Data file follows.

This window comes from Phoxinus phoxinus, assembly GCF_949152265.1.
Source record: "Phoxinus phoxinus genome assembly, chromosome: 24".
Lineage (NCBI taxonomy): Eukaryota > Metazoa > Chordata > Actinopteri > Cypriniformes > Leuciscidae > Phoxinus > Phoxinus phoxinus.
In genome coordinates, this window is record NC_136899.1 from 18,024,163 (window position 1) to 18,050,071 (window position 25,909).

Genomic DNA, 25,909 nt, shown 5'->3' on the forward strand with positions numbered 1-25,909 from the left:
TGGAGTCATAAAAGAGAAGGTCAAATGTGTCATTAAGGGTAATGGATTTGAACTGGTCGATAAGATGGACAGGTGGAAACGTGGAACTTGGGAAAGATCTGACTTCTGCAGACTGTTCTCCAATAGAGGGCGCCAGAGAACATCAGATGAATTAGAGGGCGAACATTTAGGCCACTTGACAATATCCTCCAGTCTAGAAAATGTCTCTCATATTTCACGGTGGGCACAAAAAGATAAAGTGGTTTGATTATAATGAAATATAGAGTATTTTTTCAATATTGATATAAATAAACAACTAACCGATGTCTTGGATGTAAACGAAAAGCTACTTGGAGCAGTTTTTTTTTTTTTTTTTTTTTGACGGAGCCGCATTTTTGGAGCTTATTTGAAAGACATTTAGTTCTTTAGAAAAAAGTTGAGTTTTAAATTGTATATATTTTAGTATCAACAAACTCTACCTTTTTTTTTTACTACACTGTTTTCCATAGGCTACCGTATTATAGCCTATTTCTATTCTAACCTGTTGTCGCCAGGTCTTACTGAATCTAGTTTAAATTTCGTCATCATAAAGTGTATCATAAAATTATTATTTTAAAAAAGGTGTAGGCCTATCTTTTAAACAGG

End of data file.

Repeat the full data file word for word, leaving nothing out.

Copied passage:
This window comes from Phoxinus phoxinus, assembly GCF_949152265.1.
Source record: "Phoxinus phoxinus genome assembly, chromosome: 24".
Lineage (NCBI taxonomy): Eukaryota > Metazoa > Chordata > Actinopteri > Cypriniformes > Leuciscidae > Phoxinus > Phoxinus phoxinus.
In genome coordinates, this window is record NC_136899.1 from 18,024,163 (window position 1) to 18,050,071 (window position 25,909).

Genomic DNA, 25,909 nt, shown 5'->3' on the forward strand with positions numbered 1-25,909 from the left:
TGGAGTCATAAAAGAGAAGGTCAAATGTGTCATTAAGGGTAATGGATTTGAACTGGTCGATAAGATGGACAGGTGGAAACGTGGAACTTGGGAAAGATCTGACTTCTGCAGACTGTTCTCCAATAGAGGGCGCCAGAGAACATCAGATGAATTAGAGGGCGAACATTTAGGCCACTTGACAATATCCTCCAGTCTAGAAAATGTCTCTCATATTTCACGGTGGGCACAAAAAGATAAAGTGGTTTGATTATAATGAAATATAGAGTATTTTTTCAATATTGATATAAATAAACAACTAACCGATGTCTTGGATGTAAACGAAAAGCTACTTGGAGCAGTTTTTTTTTTTTTTTTTTTTTGACGGAGCCGCATTTTTGGAGCTTATTTGAAAGACATTTAGTTCTTTAGAAAAAAGTTGAGTTTTAAATTGTATATATTTTAGTATCAACAAACTCTACCTTTTTTTTTTACTACACTGTTTTCCATAGGCTACCGTATTATAGCCTATTTCTATTCTAACCTGTTGTCGCCAGGTCTTACTGAATCTAGTTTAAATTTCGTCATCATAAAGTGTATCATAAAATTATTATTTTAAAAAAGGTGTAGGCCTATCTTTTAAACAGG